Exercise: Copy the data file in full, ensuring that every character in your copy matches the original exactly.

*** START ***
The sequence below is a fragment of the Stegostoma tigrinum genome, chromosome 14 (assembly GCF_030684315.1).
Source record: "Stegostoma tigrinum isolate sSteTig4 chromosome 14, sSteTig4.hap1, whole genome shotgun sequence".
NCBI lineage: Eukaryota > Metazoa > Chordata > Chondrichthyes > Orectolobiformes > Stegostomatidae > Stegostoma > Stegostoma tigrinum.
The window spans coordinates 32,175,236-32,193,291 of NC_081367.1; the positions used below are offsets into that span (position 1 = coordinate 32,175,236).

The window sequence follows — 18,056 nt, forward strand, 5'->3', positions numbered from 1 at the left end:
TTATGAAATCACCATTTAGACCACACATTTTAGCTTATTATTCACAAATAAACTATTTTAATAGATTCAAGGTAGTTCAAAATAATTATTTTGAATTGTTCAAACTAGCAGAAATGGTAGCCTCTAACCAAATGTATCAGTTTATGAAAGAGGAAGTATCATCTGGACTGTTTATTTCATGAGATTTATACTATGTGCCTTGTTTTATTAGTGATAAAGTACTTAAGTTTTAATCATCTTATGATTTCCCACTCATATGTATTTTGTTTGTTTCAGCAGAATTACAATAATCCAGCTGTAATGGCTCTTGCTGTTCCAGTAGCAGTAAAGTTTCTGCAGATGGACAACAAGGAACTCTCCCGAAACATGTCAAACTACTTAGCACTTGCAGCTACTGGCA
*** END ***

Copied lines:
The sequence below is a fragment of the Stegostoma tigrinum genome, chromosome 14 (assembly GCF_030684315.1).
Source record: "Stegostoma tigrinum isolate sSteTig4 chromosome 14, sSteTig4.hap1, whole genome shotgun sequence".
NCBI lineage: Eukaryota > Metazoa > Chordata > Chondrichthyes > Orectolobiformes > Stegostomatidae > Stegostoma > Stegostoma tigrinum.
The window spans coordinates 32,175,236-32,193,291 of NC_081367.1; the positions used below are offsets into that span (position 1 = coordinate 32,175,236).

The window sequence follows — 18,056 nt, forward strand, 5'->3', positions numbered from 1 at the left end:
TTATGAAATCACCATTTAGACCACACATTTTAGCTTATTATTCACAAATAAACTATTTTAATAGATTCAAGGTAGTTCAAAATAATTATTTTGAATTGTTCAAACTAGCAGAAATGGTAGCCTCTAACCAAATGTATCAGTTTATGAAAGAGGAAGTATCATCTGGACTGTTTATTTCATGAGATTTATACTATGTGCCTTGTTTTATTAGTGATAAAGTACTTAAGTTTTAATCATCTTATGATTTCCCACTCATATGTATTTTGTTTGTTTCAGCAGAATTACAATAATCCAGCTGTAATGGCTCTTGCTGTTCCAGTAGCAGTAAAGTTTCTGCAGATGGACAACAAGGAACTCTCCCGAAACATGTCAAACTACTTAGCACTTGCAGCTACTGGCA